Jill Zmud at RBC Bluesfest

July 24th, 2016 by  |  Published in Concerts

Jill Zmud - RBC Bluesfest 2016-07-09 - photo Scott Martin Visuals

The relaxed anticipation of the capacity audience broke into enthusiastic applause as Jill Zmud, her guitarist, and her backup vocalists took the stage of the RBC Bluesfest Barney Danson Theatre on July 9th. As she is immersed in family life, a show by Jill, although not rare, is still an event not to be missed.

Commencing the show with the bluesy Wishing Well off of her latest album, Small Matters of Life and Death, backed by Rolf Klausener (The Acorn) on elec guitar and two graceful-voiced singers, Jerusha Lewis and Christine Mathenge, Jill immediately drew the audience into her world of sincere cherished narrative.

The second song, Daddy, featured The Texas Horns – Mark ‘Kaz’ Kazanoff (tenor sax, harmonica), John Mills (baritone sax), and Adalberto ‘Al’ Gomez (trumpet) – she had met in green room. They chatted and decided to play on this tune. The surprise was when Kaz added his harmonica to the mix.

Jerusha Lewis Christine Mathenge - photo Scott Martin Visuals

Shark, from her first album As We Quietly Drive By, involves taking the fall for a bank robbery, and New Jersey Turnpike, a CountryFolk style number written by her musician uncle, Ed Clynton (of the Canadian band Witness Inc. in the 60’s and 70’s), whose old reel-to-reel tape she discovered in her childhood Saskatoon home inspired Jill’s second album, and brought to life the deep connections with family and history that permeates her compositions.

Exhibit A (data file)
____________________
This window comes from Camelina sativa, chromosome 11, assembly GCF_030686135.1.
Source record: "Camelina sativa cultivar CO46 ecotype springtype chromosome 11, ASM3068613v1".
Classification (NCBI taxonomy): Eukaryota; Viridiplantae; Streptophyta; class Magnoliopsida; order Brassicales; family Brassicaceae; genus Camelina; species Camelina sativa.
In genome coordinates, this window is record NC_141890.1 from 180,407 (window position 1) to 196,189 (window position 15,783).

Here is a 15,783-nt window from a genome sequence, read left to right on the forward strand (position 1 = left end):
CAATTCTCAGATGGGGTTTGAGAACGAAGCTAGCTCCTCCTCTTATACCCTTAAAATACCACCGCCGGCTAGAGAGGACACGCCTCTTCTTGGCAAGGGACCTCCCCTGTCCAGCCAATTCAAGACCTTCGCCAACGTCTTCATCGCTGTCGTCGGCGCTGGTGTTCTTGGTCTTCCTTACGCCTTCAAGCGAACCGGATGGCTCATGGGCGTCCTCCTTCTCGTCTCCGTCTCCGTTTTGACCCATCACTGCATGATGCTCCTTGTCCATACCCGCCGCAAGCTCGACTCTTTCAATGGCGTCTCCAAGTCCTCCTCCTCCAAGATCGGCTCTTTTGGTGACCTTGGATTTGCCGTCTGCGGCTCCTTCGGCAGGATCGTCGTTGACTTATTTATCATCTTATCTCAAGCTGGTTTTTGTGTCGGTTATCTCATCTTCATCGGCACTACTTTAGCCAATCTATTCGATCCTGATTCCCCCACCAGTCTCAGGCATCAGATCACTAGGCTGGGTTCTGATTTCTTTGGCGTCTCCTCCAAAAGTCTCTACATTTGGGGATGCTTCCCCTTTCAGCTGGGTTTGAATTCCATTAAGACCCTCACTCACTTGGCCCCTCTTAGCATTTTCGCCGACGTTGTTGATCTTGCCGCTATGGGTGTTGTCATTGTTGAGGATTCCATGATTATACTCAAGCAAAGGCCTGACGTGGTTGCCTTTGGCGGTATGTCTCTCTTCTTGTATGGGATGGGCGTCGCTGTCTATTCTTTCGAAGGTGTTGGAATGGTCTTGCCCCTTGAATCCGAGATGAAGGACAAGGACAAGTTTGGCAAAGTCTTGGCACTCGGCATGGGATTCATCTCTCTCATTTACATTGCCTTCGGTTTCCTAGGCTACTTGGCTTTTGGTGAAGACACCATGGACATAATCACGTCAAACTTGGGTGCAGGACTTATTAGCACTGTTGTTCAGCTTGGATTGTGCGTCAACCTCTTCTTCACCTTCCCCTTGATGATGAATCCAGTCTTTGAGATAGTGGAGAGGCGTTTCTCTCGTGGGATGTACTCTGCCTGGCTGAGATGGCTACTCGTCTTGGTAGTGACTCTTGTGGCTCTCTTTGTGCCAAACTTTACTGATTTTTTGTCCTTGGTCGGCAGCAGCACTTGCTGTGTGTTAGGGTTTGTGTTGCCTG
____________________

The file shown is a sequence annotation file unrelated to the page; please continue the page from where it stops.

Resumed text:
Jill picked up the electric guitar for Westwind, then returned to the acoustic for a song yet to be recorded, Lake Ontario Love Song, which is tenatively set to be on her next album. No date is fixed as of yet, though hopefully 2017 will see a third album from this consummate singer/songwriter whose creativity belongs among the best of Canadian artists such as Joni Mitchell and Valdy.

Dedicating the next piece, Daddy Just Keeps Playing in the Band, to the Ottawa poet, songwriter, musician and journalist William Hawkins who had passed away five days before her performance, this tune was also written by her uncle Ed in a more upbeat Country style. It mirrors and illustrates the life of a working musician’s family. This led into Earthly Things, which concerns her grandfather who returned from war with PSTD. This beautiful soulful folk song is about Jill’s efforts to “try to figure him out”.

Jill Zmud Jerusha Lewis Christine Mathenge - photo Scott Martin Visuals

Set My Soul, a touching passionate song written by Jerusha which Jill sang a capella with Rolf softly finger-drumming on an acoustic guitar. With Jerusha and Christine echoing her, there seemed an air of quiet bluesy-gospel that filled the theatre. In contrast, Jill then got the audience to sing “Happy Birthday” to her brother who was attending the show.

Gold, a quiet electric folk song, and Wish, an tender yet impassioned love song, (…both from Jill’s first album) bracketed a stirring cover of Buffy Ste Marie’s She Used to Wanna Be a Ballerina. Closing the show with these three songs made for a moving conclusion to a brief, yet memorable, time at the RBC Bluesfest with an Ottawa artist who writes and sings songs that touch the heart, and the soul, of anyone fortunate enough to hear her perform or to cherish one of her albums.

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All photos: Scott Martin Visuals

Jill (2014 CFMA Nominee – Contemporary Album of the Year) discusses the family-influences behind “Small Matters of Life and Death” with Suze Casey…

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